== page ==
Any deal, Mr. Wagoner said during a news conference, wouldn't have helped GM with its U.S. legacy costs and could obstruct GM's move to a global management system. "We felt that the complexities of working with three companies could, in fact, slow us down."
Mr. Wagoner said the board rejected the alliance on several counts: there was no premium to GM to balance Renault-Nissan's "disproportionate share of the synergies"; no premium from Renault-Nissan to buy a minority stake in GM; and the proposed structure would have blocked GM from pursuing other alliances without adequate compensation.
GM remains open to working with other carmakers on projects "that add value to our business and our stockholders," said Mr. Wagoner.
Project by project
Speaking at GM's world headquarters here, he said GM is in favor of working with Renault-Nissan on a project-by-project basis, such as its joint venture for a light commercial vehicle in Europe.
GM's board voted unanimously Oct. 3 to end talks with Renault and Nissan. Mr. Wagoner said the entire board was on hand for the vote and every member voted. That would include Jerome York, the representative major shareholder Kirk Kerkorian pushed GM to add as a director.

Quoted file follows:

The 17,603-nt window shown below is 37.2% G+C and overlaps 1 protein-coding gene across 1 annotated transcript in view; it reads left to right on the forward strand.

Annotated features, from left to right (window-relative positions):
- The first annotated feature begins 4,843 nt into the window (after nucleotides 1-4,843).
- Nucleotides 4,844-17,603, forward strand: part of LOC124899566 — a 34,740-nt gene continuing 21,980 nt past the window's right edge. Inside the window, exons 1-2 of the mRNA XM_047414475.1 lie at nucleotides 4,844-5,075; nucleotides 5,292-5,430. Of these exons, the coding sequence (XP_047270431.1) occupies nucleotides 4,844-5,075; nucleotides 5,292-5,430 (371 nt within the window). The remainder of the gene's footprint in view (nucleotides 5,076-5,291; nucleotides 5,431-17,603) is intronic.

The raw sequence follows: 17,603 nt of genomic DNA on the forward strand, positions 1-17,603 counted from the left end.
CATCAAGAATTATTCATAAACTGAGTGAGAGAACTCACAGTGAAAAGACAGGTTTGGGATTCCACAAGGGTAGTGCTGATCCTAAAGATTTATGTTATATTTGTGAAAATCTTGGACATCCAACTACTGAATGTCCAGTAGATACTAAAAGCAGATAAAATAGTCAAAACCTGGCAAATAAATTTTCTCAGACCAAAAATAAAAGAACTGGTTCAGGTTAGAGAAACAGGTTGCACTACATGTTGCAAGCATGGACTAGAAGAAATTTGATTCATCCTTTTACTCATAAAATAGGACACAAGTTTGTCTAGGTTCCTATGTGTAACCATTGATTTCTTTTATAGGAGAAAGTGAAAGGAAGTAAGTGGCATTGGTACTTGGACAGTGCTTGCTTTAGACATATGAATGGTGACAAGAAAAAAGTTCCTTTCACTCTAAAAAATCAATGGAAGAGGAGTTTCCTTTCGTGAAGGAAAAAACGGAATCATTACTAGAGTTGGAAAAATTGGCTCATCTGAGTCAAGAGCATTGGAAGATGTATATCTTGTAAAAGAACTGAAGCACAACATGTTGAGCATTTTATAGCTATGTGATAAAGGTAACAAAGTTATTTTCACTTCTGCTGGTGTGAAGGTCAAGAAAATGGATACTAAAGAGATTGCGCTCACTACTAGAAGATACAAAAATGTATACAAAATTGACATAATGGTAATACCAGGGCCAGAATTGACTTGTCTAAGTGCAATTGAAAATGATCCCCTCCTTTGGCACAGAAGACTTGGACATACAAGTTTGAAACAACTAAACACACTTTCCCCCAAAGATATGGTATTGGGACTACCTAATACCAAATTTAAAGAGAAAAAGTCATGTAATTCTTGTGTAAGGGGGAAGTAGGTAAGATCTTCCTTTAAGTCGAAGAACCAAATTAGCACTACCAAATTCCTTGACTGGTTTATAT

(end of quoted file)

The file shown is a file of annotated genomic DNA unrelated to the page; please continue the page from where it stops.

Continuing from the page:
More Kerkorian buys?
Mr. Kerkorian, a Las Vegas billionaire and one of GM's largest shareholders, pushed the courtship this summer. Last week, he indicated his investment firm, Tracinda Corp., may consider buying 6 million more shares of GM stock that would raise his stake from 9.9% to 12%.
John Murphy, auto analyst at Merrill Lynch, in a report issued this afternoon said, "We believe Kerkorian is invested in GM for a turnaround and will keep pressure on the company to unlock/create shareholder value in any way possible."
Renault-Nissan in a release today said the alliance talks with GM had ended, and that GM's proposal that Renault-Nissan provide compensation as part of the alliance and its desire to be allowed to enter other alliances "is contrary to the spirit of any successful alliance."